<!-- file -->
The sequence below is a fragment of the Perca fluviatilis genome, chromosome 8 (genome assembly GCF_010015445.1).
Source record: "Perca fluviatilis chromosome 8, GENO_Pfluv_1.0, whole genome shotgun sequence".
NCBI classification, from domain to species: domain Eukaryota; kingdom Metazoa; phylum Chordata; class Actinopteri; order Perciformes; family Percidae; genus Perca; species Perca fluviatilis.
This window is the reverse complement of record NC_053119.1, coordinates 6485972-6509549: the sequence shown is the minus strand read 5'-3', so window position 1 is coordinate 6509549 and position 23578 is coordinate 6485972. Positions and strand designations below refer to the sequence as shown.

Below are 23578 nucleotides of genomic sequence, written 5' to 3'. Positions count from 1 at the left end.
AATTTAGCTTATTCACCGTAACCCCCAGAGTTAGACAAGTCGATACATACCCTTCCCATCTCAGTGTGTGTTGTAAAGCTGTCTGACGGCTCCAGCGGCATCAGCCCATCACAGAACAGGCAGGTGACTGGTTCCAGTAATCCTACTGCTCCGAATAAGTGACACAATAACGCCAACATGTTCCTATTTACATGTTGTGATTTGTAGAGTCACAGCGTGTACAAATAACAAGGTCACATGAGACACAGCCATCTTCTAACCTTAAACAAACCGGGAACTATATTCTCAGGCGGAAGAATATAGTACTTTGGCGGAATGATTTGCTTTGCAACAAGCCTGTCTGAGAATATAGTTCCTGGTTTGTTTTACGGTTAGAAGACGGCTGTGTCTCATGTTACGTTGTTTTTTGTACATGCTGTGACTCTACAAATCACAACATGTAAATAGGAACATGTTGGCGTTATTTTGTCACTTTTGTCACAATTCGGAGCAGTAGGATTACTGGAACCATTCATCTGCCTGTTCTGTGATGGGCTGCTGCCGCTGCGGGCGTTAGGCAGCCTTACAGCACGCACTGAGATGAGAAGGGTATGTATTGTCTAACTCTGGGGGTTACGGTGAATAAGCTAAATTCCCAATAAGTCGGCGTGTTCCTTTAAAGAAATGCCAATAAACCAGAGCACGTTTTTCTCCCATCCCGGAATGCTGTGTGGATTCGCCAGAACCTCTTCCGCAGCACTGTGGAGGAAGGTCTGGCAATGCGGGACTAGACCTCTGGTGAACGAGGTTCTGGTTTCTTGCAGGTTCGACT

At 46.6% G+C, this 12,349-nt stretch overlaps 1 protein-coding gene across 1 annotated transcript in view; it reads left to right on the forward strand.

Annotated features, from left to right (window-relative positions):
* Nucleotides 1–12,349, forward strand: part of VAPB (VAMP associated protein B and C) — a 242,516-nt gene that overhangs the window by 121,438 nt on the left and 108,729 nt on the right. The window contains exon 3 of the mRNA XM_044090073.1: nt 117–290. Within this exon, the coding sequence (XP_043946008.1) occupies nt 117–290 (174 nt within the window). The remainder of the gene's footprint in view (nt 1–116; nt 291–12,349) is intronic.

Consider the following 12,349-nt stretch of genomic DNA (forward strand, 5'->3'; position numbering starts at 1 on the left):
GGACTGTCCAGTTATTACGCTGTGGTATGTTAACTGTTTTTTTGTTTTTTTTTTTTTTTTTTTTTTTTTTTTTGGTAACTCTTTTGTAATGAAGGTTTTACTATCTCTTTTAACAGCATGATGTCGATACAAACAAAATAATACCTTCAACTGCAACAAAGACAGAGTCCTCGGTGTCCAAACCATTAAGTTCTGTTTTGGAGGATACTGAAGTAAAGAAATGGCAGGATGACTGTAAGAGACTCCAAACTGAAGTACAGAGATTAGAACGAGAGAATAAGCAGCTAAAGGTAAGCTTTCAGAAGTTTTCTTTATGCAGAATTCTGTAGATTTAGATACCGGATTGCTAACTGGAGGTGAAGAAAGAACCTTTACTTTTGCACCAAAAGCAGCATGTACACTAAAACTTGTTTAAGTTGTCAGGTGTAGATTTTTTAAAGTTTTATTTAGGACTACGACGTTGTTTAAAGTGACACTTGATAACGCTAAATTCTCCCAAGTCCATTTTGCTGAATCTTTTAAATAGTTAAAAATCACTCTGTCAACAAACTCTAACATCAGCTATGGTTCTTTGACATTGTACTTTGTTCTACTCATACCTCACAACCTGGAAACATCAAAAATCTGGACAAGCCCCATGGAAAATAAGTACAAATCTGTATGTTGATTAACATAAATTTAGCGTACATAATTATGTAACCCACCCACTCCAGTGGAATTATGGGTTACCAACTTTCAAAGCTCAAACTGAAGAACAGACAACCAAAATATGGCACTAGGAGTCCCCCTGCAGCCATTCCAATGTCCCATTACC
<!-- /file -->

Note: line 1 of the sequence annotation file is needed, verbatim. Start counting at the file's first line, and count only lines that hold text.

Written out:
The sequence below is a fragment of the Perca fluviatilis genome, chromosome 8 (genome assembly GCF_010015445.1).